The Ross Retort
August 23, 2002
Proposition 51 Surprise: SR56 Connector Funds
Much to the surprise of community leaders along the State Route 56 corridor, a little-known state-wide ballot measure on the November ballot that has recently suffered a spate of bad press in Northern California would fund the missing northbound connectors from State Route 56 to I5.
Supported and financed by an unusual variety of interests, Proposition 51, called the Traffic Congestion Relief and Safe School Bus Act by its sponsor, the Planning and Conservation League, proposes to carve out 30 percent of car sales tax revenues from the state's general fund to pay for a long shopping list of environmental and traffic relief projects.
What is unusual about the measure is the sponsor's fund raising scheme. 1nterest groups advocating a reasonable and environmental friendly infrastructure project could insert one into the initiative by contributing campaign funds in proportion to the cost of the project-which explains the odd admixture of projects and groups supporting Proposition 51, from big developers and the Los Angeles Area Chamber of Commerce to the Sierra Club California and the Trust for Public Lands.
Besides the SR56 connector project, in San Diego the San Dieguito River Valley Conservancy would receive about $1 million and the San Diego River Valley-Lakeside Conservancy almost $4 million for parkland acquisition. The San Diego Bicycle Coalition hopes that bicycle infrastructure projects here would benefit from a $60 million fund created by the measure over ten years.
Opponents of Proposition 51 stepped out early this month, decrying the initiative as ballot box budgeting and a way for supporters of orphan transportation and conservation projects to sidestep the usual bureaucratic and political channels that can hold-up funding for years or forever by buying their projects onto a ballot measure.
No matter how curious the funding mechanism or how mysterious the campaign, for neighborhoods along the SR56 corridor, the ballot measure is likely the last and only chance for financing the missing connector project left out of plans for this vital connection between 15 and 115 in spite of the best efforts of the Carmel Valley Planning Board and SR56 Task Force over the past decade.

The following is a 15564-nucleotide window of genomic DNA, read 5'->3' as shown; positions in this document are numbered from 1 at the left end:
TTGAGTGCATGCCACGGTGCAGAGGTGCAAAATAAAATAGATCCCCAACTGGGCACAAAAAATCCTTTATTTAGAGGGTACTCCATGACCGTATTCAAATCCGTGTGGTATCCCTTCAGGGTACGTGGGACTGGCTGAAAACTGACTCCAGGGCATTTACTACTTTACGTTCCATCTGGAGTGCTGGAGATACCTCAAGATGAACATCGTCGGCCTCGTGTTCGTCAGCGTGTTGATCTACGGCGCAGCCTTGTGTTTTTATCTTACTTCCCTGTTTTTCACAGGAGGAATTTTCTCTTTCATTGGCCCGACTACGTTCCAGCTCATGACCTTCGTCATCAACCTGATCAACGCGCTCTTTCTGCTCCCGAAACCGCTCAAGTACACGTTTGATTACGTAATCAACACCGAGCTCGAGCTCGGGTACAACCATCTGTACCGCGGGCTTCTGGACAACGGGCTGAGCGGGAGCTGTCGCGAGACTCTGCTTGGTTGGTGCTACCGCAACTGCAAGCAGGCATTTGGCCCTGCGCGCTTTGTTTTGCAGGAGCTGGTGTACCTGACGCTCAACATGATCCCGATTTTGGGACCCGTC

Like many other projects contained in Proposition 51, the SR56 connector project has traditionally come up against antipathy from the state's transportation agency Caltrans, apathy from the regional transportation funding decision making body SANDAG, and only sympathy from local public officials who have no money to spend.
That is because freeway to freeway connectors are expensive and usually only protect local neighborhoods from the daunting traffic impacts of cars seeking alternative routes and commuters
Study undertaken with community leaders last year in an attempt to resuscitate the still unborn project, the agency considers local streets perfectly adequate to handle cars from out east seeking a way to head north on 15 for the next twenty years.
But, the impacts of these missing connectors go well beyond the future traffic soaked neighborhoods of Carmel Valley or road raging commuters stacked up at rush hours, because if they are not built, smart growth planning in Northern San Diego will morph into the kind of dumb growth not seen since the Mira Mesa sprawl scenario of the 1970's.
1n 1998, the west end connector project took on a regional importance when voters passed Proposition M and K allowing development of 10,000 acres between Carmel Valley and Rancho Penasquitos only if the new communities adhered to strict smart growth guidelines and that traffic impacts would be mitigated by finishing SR56, complete with northbound connectors.
The planning guidelines for one new community, Pacific Highlands Ranch, included the preservation and rehabilitation of 2000 acres of open space, 15 miles of interconnected equestrian, hiking and biking trails and a village style retail center with a library and performing arts center to be paid for by the building fees generated from each of 4900 new homes.
Proposition M also mandated that only 1900 homes could be built in Pacific Highlands Ranch before SR56 is finished.
Without the fees expected from the rest of the homes at build out, smart growth amenities like public buildings, open space and recreational parks, regional trails and even the village center core will remain on paper.
And so, stuck with a voter approved plan and a transportation project with so much regional significance but with so few prospects for funding, the developer of Pacific Highlands Ranch, Pardee Homes, quietly joined the Proposition 51 campaign, putting the SR56 project on the list and their money on the line.
There is a certain cynicalness about the stealth-like feel of the Proposition 51 campaign that is bound to turn some voters
off-including many community leaders around here who were left out of the loop until the cat leapt out of the bag via a nasty Associated Press story appearing in several upstate newspapers.
But, arcane campaign strategy aside, communities along the SR56 corridor and the 200,000 San Diego commuters a day traversing its six mile reach have a lot riding on Proposition 51.